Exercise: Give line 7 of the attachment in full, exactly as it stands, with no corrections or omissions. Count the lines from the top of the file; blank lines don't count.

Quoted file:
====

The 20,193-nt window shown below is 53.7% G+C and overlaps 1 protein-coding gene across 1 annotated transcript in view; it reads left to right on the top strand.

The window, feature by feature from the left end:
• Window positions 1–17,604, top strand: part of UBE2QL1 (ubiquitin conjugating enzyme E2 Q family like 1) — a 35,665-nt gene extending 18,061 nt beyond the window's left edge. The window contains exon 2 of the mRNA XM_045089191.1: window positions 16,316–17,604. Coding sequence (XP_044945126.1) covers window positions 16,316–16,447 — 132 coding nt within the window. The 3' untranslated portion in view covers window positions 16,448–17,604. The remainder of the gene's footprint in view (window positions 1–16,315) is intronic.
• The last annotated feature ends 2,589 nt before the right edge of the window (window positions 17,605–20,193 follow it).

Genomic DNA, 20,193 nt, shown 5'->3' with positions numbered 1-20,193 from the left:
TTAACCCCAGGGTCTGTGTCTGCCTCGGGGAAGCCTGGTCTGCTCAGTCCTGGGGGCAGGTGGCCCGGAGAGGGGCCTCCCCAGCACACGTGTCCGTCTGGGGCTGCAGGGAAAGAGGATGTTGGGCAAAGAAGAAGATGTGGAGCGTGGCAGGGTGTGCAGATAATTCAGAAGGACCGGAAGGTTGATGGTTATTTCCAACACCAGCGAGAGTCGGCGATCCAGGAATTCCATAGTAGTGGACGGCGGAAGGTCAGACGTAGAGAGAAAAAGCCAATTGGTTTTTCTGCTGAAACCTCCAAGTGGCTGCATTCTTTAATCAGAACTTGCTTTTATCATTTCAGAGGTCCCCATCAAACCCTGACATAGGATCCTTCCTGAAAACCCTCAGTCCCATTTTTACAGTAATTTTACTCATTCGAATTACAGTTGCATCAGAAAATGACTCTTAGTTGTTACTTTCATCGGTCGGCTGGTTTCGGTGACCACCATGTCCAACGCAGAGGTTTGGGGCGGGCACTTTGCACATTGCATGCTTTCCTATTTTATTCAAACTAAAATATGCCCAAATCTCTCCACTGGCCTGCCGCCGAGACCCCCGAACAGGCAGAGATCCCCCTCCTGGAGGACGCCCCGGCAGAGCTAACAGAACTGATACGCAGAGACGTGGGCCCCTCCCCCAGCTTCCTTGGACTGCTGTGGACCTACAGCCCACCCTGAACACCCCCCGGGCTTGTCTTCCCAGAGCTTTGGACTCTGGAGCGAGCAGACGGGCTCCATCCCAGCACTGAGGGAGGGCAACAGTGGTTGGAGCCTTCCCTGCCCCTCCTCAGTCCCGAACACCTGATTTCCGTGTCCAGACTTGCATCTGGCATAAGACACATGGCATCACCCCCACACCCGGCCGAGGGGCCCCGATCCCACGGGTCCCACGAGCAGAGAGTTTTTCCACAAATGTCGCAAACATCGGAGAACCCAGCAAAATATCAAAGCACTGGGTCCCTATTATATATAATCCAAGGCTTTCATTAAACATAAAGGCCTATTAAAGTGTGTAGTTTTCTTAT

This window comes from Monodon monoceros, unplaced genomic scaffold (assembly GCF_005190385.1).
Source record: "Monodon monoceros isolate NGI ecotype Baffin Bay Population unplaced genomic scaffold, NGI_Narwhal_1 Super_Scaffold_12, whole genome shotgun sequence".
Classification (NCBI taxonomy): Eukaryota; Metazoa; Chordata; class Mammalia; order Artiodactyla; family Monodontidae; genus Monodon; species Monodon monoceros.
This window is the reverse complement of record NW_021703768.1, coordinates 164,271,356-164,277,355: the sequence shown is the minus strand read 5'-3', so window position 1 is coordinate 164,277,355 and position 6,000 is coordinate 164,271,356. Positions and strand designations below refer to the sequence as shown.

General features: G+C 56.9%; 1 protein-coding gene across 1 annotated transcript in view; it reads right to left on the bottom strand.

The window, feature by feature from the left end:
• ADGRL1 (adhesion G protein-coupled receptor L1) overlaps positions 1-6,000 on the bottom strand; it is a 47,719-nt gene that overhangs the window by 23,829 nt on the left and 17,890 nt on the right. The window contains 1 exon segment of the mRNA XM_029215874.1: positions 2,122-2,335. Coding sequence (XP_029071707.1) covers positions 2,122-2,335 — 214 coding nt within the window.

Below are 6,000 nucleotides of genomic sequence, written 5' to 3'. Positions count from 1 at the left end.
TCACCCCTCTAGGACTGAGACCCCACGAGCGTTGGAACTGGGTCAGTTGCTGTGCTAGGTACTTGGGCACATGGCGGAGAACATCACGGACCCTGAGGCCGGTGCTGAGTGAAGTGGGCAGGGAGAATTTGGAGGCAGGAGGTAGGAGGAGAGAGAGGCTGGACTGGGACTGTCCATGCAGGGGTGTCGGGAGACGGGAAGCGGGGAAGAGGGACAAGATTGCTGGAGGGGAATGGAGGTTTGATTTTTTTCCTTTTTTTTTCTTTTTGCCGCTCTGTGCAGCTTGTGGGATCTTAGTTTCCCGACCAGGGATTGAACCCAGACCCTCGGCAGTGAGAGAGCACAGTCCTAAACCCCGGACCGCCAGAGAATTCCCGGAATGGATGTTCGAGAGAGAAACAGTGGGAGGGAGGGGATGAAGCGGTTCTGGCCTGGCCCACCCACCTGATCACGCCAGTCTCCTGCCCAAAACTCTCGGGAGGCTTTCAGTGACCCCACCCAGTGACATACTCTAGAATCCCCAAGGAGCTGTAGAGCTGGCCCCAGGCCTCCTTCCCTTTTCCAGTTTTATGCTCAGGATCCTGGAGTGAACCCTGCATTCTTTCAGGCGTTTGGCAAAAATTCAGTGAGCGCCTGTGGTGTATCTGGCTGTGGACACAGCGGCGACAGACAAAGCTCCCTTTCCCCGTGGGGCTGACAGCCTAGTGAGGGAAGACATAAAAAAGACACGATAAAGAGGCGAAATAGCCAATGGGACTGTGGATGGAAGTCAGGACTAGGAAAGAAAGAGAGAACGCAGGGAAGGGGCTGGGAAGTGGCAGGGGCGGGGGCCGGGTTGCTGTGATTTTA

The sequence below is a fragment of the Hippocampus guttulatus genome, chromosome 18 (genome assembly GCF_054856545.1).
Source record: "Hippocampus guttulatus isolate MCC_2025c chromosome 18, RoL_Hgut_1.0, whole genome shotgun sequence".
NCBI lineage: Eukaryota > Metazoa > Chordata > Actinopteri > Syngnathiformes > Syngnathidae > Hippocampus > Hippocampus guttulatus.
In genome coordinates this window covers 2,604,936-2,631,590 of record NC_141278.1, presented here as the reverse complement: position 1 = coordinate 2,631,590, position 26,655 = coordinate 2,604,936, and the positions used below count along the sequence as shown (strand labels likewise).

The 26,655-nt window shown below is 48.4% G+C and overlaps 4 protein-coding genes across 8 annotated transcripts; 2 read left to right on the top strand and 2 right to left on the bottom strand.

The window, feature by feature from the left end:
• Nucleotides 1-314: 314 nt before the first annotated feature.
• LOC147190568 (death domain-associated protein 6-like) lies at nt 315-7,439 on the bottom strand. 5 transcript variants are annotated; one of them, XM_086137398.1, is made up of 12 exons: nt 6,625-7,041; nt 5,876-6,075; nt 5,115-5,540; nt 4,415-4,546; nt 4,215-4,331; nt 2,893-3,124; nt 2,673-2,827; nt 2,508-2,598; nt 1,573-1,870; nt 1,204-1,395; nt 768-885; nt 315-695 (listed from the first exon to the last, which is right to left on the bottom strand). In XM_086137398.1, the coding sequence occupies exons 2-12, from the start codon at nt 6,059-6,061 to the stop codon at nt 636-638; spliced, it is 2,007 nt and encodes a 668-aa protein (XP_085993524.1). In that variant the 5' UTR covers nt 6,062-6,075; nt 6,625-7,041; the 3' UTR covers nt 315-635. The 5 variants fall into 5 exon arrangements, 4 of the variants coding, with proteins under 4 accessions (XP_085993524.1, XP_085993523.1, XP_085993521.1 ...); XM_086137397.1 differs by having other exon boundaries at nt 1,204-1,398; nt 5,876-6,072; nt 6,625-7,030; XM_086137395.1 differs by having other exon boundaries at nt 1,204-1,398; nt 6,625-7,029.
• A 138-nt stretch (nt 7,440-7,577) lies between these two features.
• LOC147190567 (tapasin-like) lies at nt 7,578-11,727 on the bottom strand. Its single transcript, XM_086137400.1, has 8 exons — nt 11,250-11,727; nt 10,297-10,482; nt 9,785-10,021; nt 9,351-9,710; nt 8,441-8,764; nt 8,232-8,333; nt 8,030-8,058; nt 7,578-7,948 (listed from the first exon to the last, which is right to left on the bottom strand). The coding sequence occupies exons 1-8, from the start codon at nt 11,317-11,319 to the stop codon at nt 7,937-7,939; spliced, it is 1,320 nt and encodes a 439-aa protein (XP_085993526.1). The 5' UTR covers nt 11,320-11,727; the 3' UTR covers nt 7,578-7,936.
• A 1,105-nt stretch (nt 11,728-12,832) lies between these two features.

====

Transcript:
This window comes from Monodon monoceros, unplaced genomic scaffold (assembly GCF_005190385.1).